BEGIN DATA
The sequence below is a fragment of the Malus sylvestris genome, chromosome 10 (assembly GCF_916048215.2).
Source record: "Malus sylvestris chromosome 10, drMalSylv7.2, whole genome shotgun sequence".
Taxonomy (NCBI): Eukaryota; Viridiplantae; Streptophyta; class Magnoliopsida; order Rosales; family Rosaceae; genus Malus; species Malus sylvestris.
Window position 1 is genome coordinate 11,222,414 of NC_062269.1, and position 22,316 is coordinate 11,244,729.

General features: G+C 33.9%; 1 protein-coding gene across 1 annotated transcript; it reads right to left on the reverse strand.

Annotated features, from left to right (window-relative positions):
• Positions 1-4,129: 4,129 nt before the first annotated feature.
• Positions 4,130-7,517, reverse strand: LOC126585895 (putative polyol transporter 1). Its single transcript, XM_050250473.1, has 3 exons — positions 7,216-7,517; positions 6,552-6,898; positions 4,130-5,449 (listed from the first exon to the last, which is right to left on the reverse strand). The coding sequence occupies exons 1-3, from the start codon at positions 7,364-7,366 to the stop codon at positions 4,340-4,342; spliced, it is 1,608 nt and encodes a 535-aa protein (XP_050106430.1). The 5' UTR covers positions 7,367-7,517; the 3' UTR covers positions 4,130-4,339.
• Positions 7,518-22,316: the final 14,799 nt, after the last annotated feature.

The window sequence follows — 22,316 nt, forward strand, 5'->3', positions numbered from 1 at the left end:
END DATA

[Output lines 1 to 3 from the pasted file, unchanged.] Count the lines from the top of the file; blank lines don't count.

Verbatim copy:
The sequence below is a fragment of the Malus sylvestris genome, chromosome 10 (assembly GCF_916048215.2).
Source record: "Malus sylvestris chromosome 10, drMalSylv7.2, whole genome shotgun sequence".
Taxonomy (NCBI): Eukaryota; Viridiplantae; Streptophyta; class Magnoliopsida; order Rosales; family Rosaceae; genus Malus; species Malus sylvestris.